Attorney for GOP electors denies mishandling immunity offers

Credit: Miguel Martinez for the AJC

Credit: Miguel Martinez for the AJC

Lawyer says she has recordings showing Fulton DA ‘misrepresented the facts’

The attorney Fulton prosecutors accused of concealing immunity offers from her GOP elector clients vehemently defended her conduct and said she has tapes proving that the District Attorney’s office misrepresented facts in a recent court motion.

Kimberly Bourroughs Debrow, the Newnan-based lawyer representing 10 of the 16 Republicans who falsely claimed to be Georgia’s duly elected presidential electors in December 2020, called prosecutors’ allegations “baseless, false, and offensive.”

“I have ethically and professionally represented my clients at all times, and I will continue to do so,” Debrow said in a written statement late Tuesday.

Debrow’s comments came hours after DA Fani Willis urged a Fulton judge to remove the attorney from the case in an explosive motion that revealed that prosecutors had floated immunity deals to the electors last summer. But the filing noted that when prosecutors interviewed some of the electors last week, some said they had not been informed of the immunity proposals in 2022.

That’s in contrast with what Fulton prosecutors said they had been told in early August 2022, when Debrow’s then-co-counsel Holly Pierson reported that none of their clients were interested in the immunity offers.

All 16 of the “alternate” electors, who signed phony Electoral College documents in a ceremony in the Georgia statehouse on Dec. 14, 2020, were informed they were among the “targets” of the DA’s election interference probe last July and could receive criminal charges. (The DA’s office was subsequently disqualified from investigating one of the electors, Lt. Gov. Burt Jones, due to a political conflict of interest.)

In their Tuesday filing, Fulton prosecutors also said that some of the electors they recently interviewed accused a fellow elector of committing “acts that are violations of Georgia law.” The DA’s office did not provide any additional details.

A few hours later, Debrow insisted neither she — nor her clients — did anything wrong, including “implicat(ing) themselves or each other in any crimes.” And she said she had recordings of the DA’s interviews with her clients that would back her up.

“The Court will be able to hear for itself how the DA’s Office has completely misrepresented the facts,” Debrow said, accusing Willis of running a “politically motivated” investigation.

Pierson, who once worked alongside Debrow, called the DA’s allegation’s “entirely false” in a separate statement and said the court currently has documents in its possession “that unequivocally prove the DA’s allegations false.”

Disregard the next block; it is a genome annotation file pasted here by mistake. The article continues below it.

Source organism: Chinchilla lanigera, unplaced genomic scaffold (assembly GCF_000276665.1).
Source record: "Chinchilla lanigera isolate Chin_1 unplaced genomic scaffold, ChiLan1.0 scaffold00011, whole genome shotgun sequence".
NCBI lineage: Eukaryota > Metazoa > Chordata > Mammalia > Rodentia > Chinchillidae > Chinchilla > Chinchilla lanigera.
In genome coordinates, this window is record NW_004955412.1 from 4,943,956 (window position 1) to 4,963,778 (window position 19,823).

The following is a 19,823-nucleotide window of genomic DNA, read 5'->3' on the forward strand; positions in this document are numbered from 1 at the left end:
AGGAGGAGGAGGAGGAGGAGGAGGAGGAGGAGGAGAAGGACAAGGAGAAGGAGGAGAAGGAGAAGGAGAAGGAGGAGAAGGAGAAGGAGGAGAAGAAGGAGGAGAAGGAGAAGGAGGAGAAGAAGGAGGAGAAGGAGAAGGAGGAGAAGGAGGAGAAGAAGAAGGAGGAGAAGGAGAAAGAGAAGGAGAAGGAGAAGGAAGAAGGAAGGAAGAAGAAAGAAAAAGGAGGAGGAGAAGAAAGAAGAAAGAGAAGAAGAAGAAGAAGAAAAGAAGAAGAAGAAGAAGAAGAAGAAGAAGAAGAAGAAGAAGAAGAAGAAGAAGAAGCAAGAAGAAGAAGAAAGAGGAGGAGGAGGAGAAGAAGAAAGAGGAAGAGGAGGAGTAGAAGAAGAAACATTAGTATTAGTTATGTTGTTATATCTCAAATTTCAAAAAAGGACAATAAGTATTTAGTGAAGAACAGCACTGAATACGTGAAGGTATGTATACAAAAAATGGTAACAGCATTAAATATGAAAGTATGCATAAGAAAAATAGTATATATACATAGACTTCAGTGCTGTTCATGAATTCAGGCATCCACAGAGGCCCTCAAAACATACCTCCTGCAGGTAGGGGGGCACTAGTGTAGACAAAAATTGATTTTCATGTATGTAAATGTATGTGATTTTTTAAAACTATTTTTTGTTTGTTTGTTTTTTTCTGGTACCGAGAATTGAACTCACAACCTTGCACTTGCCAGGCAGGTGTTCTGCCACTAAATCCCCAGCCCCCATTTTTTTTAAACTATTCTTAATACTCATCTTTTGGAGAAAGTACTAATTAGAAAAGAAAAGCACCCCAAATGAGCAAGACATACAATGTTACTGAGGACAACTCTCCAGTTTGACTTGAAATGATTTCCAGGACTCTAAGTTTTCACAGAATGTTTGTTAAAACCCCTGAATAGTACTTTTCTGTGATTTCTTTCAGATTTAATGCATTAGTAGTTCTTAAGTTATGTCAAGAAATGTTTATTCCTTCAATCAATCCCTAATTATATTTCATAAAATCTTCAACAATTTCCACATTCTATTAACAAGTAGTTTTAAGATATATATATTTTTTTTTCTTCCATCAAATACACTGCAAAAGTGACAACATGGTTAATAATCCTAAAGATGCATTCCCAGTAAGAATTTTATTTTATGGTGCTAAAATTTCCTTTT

This is not the first time the DA’s office sought Debrow’s disqualification. Last October, it pushed for the removal of both Debrow and Pierson, who at the time represented 11 alternate electors, a group that also included then-Georgia GOP Chairman David Shafer.

In November, Superior Court Judge Robert McBurney ruled that Debrow and Pierson could represent Shafer or the other 10 electors, but not both. McBurney said Shafer was differently situated from the others since he played a larger role in convening the slate of electors.

After that, Pierson received permission to represent Shafer. Among the 10 being represented by Debrow include state Sen. Shawn Still, state Republican Party Treasurer Joseph Brannan, Assistant Treasurer Vikki Consiglio and Atlanta lawyer Brad Carver.

The state GOP has footed the electors’ legal bills, paying nearly $310,000 so far in attorneys fees to Pierson and Debrow, according to campaign finance filings.

Tuesday’s developments raised questions about the timing of potential indictments in Willis’s criminal investigation, which could come as soon as next month. It also generated discussions among legal analysts about whether an attorney could receive a bar complaint or even be disbarred for withholding information from clients.

It is a “super serious” ethical violation if a lawyer gets an offer of immunity for one or some of his or her clients and fails to disclose it, said New York attorney Nick Akerman, a former Watergate prosecutor who is closely following the investigation.

“Why would (the DA) make this representation that people in interviews said that they were not told about this immunity?” he asked. “If it’s true, what it says to me is they’re doing it because they don’t want anybody to rat on the others who are involved.”

McBurney will likely want to listen to the recordings to which Debrow referred, Akerman said. “That’s going to be very, very interesting,” he said.

Akerman said it’s possible the legal wrangling over this issue could delay a possible indictment if the DA’s office chooses to obtain one.

Credit: TNS

Credit: TNS

Credit: Miguel Martinez/AJC

Credit: Miguel Martinez/AJC